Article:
Now, Kim is stepping all over competitors in the home-appliance industry. Overseas sales--in countries ranging from China to Chile and Saudi Arabia to Sweden--today account for 70% of LG's appliance revenues, up from 30% before the crisis. The unit expects revenues of $6.2 billion this year, more than double its 1998 sales of $2.7 billion. The division now contributes 60% of LG Electronics' profits and 35% of sales, compared with 30% and 25% before the meltdown. LG has become the world's largest and most profitable home air-conditioner maker and the sixth-largest manufacturer of white goods. That's far from its stature in the mid-1990s, when the unit was unfamiliar outside Korea and barely breaking even. LG's success is "proof that misfortune comes with an opportunity for the prepared," Kim says.
When the storm hit, Kim was indeed prepared. In 1995, as the chief of LG's main factory for air conditioners and washing machines, Kim adopted the program of improving productivity known as "Six Sigma." A key part of Kim's plan: "tear-down-and-redesign teams," which helped trim costs by one-third in just two years. Productivity jumped 50% after he shortened assembly lines and streamlined product development. By beefing up quality control, he cut defects by a third in three years. All of this helped Kim compete with the world's best appliance makers when the currency devaluation made LG's products more attractive abroad.
Kim, an LG lifer who has led its global white goods operations since 1996, now faces his toughest test. To continue his winning streak, the 57-year-old manager must intensify LG's presence in the U.S. and Europe. While LG is dominant in emerging markets, it trails local rivals in Europe. And it's little known in the U.S. despite the fact that it builds air conditioners, fridges, and microwaves for the likes of Whirlpool Corp. and General Electric Co. "There's no question that LG has become one of the most competitive appliance makers, but building products and brand images are two different animals," reckons James Kim, an electronics analyst at Salomon Smith Barney in Seoul. LG started selling air conditioners and washing machines under its own brand name this year in the U.S. To raise its profile, LG plans to boost its U.S. ad budget to $20 million in 2003, up from virtually nothing this year.
Kim's other challenge is to keep his company innovating. So far, LG has built mostly midmarket and low-end products; it needs to strengthen its presence at the high end. One hot prospect: the $1,250 Tromm washing machine, which is quieter and more efficient than traditional models. The company is also rolling out better-designed products, such as Whisen air conditioners that are thin enough to hang on a wall. "We can no longer take cues from others. We should be the one introducing products with new features," says Kang Tae Kil, LG's vice-president for strategic planning.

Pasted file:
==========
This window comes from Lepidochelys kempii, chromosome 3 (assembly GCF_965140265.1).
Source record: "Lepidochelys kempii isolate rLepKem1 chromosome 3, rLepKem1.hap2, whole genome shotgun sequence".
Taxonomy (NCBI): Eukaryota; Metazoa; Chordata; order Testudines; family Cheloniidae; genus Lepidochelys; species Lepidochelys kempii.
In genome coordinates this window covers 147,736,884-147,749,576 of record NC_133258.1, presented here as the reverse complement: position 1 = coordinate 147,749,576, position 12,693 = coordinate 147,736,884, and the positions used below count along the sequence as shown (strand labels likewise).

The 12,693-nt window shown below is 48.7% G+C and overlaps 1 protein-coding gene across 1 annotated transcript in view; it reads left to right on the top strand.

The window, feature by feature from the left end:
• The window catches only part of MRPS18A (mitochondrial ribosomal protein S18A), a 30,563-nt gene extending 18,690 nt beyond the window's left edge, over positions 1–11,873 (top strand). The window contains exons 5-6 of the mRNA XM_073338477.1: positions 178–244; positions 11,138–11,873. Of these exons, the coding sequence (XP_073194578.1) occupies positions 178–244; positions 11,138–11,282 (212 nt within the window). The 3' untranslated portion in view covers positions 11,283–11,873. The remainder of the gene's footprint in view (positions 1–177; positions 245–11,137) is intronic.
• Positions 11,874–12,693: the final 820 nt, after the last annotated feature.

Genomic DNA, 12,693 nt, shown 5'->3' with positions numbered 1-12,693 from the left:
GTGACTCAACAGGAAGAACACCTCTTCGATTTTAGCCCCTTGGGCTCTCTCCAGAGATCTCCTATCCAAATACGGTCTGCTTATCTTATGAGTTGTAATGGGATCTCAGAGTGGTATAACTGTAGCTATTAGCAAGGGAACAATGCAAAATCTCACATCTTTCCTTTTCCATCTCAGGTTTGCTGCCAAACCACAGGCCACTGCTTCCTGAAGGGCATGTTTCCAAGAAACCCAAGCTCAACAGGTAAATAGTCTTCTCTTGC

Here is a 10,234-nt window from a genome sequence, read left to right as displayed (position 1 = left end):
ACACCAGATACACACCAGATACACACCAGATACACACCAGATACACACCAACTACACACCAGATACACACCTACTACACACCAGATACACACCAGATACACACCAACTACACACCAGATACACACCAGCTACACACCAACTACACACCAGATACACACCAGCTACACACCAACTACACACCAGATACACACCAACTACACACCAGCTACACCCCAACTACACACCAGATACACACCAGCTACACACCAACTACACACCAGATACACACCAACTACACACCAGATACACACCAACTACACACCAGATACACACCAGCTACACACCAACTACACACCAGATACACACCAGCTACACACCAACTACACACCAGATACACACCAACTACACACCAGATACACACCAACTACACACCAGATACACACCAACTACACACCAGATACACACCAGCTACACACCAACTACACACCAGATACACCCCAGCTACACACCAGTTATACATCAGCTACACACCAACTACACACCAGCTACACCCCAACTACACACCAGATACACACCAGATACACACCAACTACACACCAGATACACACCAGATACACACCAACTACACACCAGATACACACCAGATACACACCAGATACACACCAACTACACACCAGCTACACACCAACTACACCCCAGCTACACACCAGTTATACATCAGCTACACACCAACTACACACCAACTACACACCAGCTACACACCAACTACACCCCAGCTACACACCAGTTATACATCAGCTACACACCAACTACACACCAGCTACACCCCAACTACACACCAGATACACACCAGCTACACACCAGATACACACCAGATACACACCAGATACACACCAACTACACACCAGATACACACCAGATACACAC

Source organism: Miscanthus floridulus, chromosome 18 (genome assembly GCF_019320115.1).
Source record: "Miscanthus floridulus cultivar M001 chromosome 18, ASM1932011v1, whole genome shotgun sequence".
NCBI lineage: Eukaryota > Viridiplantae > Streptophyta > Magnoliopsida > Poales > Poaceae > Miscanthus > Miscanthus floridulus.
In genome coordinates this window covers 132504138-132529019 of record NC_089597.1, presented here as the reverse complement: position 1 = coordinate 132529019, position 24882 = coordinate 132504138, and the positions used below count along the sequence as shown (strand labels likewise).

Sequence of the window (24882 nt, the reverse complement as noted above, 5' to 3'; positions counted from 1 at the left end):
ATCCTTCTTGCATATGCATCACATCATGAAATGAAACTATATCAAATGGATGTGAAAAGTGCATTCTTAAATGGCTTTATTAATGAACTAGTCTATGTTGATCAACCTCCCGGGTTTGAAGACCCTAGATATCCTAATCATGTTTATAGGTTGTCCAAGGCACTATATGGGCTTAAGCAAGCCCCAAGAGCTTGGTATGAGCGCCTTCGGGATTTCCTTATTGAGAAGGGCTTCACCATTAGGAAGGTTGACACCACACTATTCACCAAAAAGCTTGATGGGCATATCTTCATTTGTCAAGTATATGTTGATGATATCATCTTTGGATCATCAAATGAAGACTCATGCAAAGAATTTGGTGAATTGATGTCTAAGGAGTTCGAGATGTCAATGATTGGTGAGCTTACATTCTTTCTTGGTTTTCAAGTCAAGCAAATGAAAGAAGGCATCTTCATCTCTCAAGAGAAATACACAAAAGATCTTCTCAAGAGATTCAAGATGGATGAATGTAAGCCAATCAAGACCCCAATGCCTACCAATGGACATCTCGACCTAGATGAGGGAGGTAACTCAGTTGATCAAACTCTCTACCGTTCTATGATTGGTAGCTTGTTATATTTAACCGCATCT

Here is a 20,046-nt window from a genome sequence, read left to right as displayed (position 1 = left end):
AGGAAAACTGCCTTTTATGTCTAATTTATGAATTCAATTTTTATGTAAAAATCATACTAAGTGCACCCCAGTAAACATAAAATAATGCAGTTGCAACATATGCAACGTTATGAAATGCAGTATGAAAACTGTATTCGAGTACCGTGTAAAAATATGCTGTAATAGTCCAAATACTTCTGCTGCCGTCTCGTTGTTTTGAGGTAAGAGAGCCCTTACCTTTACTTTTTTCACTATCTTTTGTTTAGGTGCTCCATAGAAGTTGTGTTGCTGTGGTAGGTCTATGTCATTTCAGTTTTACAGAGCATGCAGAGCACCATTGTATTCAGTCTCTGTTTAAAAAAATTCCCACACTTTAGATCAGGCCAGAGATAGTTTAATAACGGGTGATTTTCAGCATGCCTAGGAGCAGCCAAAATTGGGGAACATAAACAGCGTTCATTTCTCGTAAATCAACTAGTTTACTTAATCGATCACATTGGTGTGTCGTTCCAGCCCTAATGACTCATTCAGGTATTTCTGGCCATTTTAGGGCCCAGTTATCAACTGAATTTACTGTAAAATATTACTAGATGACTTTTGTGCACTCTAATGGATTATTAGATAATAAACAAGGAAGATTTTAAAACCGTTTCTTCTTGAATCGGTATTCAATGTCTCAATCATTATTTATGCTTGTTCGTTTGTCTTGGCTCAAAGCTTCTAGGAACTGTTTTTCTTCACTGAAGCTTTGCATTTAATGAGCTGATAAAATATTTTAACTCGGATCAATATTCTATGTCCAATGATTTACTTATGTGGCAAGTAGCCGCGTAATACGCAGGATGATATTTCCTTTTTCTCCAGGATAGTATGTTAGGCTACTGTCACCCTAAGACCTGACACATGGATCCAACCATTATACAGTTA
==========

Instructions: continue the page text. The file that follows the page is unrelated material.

Kim's ultimate goal: Making LG one of the world's top three appliance makers. By 2005, he expects sales to top $8 billion, which would put LG ahead of GE, Bosch und Siemens Hausgerate, and Matsushita, and on the heels of leaders Whirlpool and Electrolux. But since 1998, the Korean won has regained 16% of its value against the dollar, meaning Kim is losing one of his primary advantages. His answer: Like everyone else, he's moving production to China--and to India, Mexico, and Vietnam. By next year, some 60% of the 11 million microwave ovens LG makes every year, and half of its 7 million air conditioners, will be manufactured in China.
The strength of the white goods unit may be giving LG a new lease on life. Although it's Korea's No. 2 consumer-electronics maker, LG had long been relegated to a supporting role while rival Samsung Electronics Co. took its star turn. For the past three years, LG has spun its wheels with a $3 billion investment in telecom gear that has gone nowhere. Today, though, LG has overtaken Samsung in white goods. The unit's profits are a cushion for the company, throwing off the cash it needs to expand sales of mobile phones, digital TVs, and plasma-display panels. The appliance business, it seems, might be the stepping stone LG needs to become a global player in consumer electronics. By Moon Ihlwan in Seoul